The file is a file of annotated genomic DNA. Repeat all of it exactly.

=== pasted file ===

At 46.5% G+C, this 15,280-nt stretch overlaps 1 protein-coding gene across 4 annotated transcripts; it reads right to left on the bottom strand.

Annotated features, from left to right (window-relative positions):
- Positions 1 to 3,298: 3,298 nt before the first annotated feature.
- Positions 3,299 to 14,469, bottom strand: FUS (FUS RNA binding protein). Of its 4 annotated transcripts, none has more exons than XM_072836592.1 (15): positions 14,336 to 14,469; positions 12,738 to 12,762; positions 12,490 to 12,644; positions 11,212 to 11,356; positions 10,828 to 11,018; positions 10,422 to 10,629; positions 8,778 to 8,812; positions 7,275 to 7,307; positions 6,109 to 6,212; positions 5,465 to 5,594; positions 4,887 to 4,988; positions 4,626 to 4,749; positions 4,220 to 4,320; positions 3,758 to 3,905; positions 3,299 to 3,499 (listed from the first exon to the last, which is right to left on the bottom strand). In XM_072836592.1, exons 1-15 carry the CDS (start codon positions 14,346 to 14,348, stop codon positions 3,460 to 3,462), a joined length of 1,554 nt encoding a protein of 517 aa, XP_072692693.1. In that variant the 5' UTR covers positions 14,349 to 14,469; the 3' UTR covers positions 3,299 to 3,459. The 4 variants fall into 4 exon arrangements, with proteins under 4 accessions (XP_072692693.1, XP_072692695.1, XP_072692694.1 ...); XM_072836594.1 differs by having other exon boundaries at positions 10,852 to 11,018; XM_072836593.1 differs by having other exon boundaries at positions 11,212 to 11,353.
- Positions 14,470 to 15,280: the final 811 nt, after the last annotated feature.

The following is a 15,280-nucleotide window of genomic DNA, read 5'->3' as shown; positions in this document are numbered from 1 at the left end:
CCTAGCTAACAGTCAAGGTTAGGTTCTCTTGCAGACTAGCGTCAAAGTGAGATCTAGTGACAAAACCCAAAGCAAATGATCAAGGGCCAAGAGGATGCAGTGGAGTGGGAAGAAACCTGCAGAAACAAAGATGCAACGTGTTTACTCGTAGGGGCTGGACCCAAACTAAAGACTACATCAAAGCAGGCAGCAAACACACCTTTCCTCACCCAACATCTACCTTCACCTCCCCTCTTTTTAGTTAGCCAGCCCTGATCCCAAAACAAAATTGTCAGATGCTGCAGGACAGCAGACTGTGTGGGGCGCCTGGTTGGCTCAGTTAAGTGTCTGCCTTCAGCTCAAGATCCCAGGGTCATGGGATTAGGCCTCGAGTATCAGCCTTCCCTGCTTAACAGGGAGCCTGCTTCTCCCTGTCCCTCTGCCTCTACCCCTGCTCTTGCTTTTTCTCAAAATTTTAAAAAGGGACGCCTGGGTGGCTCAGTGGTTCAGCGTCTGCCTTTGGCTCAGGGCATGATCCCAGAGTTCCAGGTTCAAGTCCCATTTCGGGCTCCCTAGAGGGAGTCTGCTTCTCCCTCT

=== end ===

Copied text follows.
At 46.5% G+C, this 15,280-nt stretch overlaps 1 protein-coding gene across 4 annotated transcripts; it reads right to left on the bottom strand.

Annotated features, from left to right (window-relative positions):
- Positions 1 to 3,298: 3,298 nt before the first annotated feature.
- Positions 3,299 to 14,469, bottom strand: FUS (FUS RNA binding protein). Of its 4 annotated transcripts, none has more exons than XM_072836592.1 (15): positions 14,336 to 14,469; positions 12,738 to 12,762; positions 12,490 to 12,644; positions 11,212 to 11,356; positions 10,828 to 11,018; positions 10,422 to 10,629; positions 8,778 to 8,812; positions 7,275 to 7,307; positions 6,109 to 6,212; positions 5,465 to 5,594; positions 4,887 to 4,988; positions 4,626 to 4,749; positions 4,220 to 4,320; positions 3,758 to 3,905; positions 3,299 to 3,499 (listed from the first exon to the last, which is right to left on the bottom strand). In XM_072836592.1, exons 1-15 carry the CDS (start codon positions 14,346 to 14,348, stop codon positions 3,460 to 3,462), a joined length of 1,554 nt encoding a protein of 517 aa, XP_072692693.1. In that variant the 5' UTR covers positions 14,349 to 14,469; the 3' UTR covers positions 3,299 to 3,459. The 4 variants fall into 4 exon arrangements, with proteins under 4 accessions (XP_072692693.1, XP_072692695.1, XP_072692694.1 ...); XM_072836594.1 differs by having other exon boundaries at positions 10,852 to 11,018; XM_072836593.1 differs by having other exon boundaries at positions 11,212 to 11,353.
- Positions 14,470 to 15,280: the final 811 nt, after the last annotated feature.

The following is a 15,280-nucleotide window of genomic DNA, read 5'->3' as shown; positions in this document are numbered from 1 at the left end:
CCTAGCTAACAGTCAAGGTTAGGTTCTCTTGCAGACTAGCGTCAAAGTGAGATCTAGTGACAAAACCCAAAGCAAATGATCAAGGGCCAAGAGGATGCAGTGGAGTGGGAAGAAACCTGCAGAAACAAAGATGCAACGTGTTTACTCGTAGGGGCTGGACCCAAACTAAAGACTACATCAAAGCAGGCAGCAAACACACCTTTCCTCACCCAACATCTACCTTCACCTCCCCTCTTTTTAGTTAGCCAGCCCTGATCCCAAAACAAAATTGTCAGATGCTGCAGGACAGCAGACTGTGTGGGGCGCCTGGTTGGCTCAGTTAAGTGTCTGCCTTCAGCTCAAGATCCCAGGGTCATGGGATTAGGCCTCGAGTATCAGCCTTCCCTGCTTAACAGGGAGCCTGCTTCTCCCTGTCCCTCTGCCTCTACCCCTGCTCTTGCTTTTTCTCAAAATTTTAAAAAGGGACGCCTGGGTGGCTCAGTGGTTCAGCGTCTGCCTTTGGCTCAGGGCATGATCCCAGAGTTCCAGGTTCAAGTCCCATTTCGGGCTCCCTAGAGGGAGTCTGCTTCTCCCTCT